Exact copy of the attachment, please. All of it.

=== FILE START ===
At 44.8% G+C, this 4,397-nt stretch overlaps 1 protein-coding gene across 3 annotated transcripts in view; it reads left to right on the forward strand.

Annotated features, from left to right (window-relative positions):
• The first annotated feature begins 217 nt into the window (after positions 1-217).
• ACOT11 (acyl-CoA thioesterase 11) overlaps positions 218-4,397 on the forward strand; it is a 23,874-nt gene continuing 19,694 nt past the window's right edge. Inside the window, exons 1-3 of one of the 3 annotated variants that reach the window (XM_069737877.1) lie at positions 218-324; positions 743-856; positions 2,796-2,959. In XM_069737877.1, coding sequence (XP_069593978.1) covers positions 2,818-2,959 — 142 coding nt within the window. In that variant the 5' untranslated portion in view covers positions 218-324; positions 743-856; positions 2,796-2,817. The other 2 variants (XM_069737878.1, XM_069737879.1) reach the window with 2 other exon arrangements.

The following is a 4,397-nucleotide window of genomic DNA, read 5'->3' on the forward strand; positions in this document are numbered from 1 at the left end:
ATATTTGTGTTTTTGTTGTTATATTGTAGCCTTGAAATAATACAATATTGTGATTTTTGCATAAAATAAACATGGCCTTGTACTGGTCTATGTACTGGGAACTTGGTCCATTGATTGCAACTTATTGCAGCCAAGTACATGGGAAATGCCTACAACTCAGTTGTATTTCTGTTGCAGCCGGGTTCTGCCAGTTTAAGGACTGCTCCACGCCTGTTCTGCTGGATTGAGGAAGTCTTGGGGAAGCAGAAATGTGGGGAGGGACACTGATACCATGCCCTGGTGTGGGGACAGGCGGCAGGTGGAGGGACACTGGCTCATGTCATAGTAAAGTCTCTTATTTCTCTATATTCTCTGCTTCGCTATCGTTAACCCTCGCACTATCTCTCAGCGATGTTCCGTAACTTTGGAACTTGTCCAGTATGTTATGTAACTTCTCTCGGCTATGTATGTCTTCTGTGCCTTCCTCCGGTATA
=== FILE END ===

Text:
At 44.8% G+C, this 4,397-nt stretch overlaps 1 protein-coding gene across 3 annotated transcripts in view; it reads left to right on the forward strand.

Annotated features, from left to right (window-relative positions):
• The first annotated feature begins 217 nt into the window (after positions 1-217).
• ACOT11 (acyl-CoA thioesterase 11) overlaps positions 218-4,397 on the forward strand; it is a 23,874-nt gene continuing 19,694 nt past the window's right edge. Inside the window, exons 1-3 of one of the 3 annotated variants that reach the window (XM_069737877.1) lie at positions 218-324; positions 743-856; positions 2,796-2,959. In XM_069737877.1, coding sequence (XP_069593978.1) covers positions 2,818-2,959 — 142 coding nt within the window. In that variant the 5' untranslated portion in view covers positions 218-324; positions 743-856; positions 2,796-2,817. The other 2 variants (XM_069737878.1, XM_069737879.1) reach the window with 2 other exon arrangements.

The following is a 4,397-nucleotide window of genomic DNA, read 5'->3' on the forward strand; positions in this document are numbered from 1 at the left end:
ATATTTGTGTTTTTGTTGTTATATTGTAGCCTTGAAATAATACAATATTGTGATTTTTGCATAAAATAAACATGGCCTTGTACTGGTCTATGTACTGGGAACTTGGTCCATTGATTGCAACTTATTGCAGCCAAGTACATGGGAAATGCCTACAACTCAGTTGTATTTCTGTTGCAGCCGGGTTCTGCCAGTTTAAGGACTGCTCCACGCCTGTTCTGCTGGATTGAGGAAGTCTTGGGGAAGCAGAAATGTGGGGAGGGACACTGATACCATGCCCTGGTGTGGGGACAGGCGGCAGGTGGAGGGACACTGGCTCATGTCATAGTAAAGTCTCTTATTTCTCTATATTCTCTGCTTCGCTATCGTTAACCCTCGCACTATCTCTCAGCGATGTTCCGTAACTTTGGAACTTGTCCAGTATGTTATGTAACTTCTCTCGGCTATGTATGTCTTCTGTGCCTTCCTCCGGTATA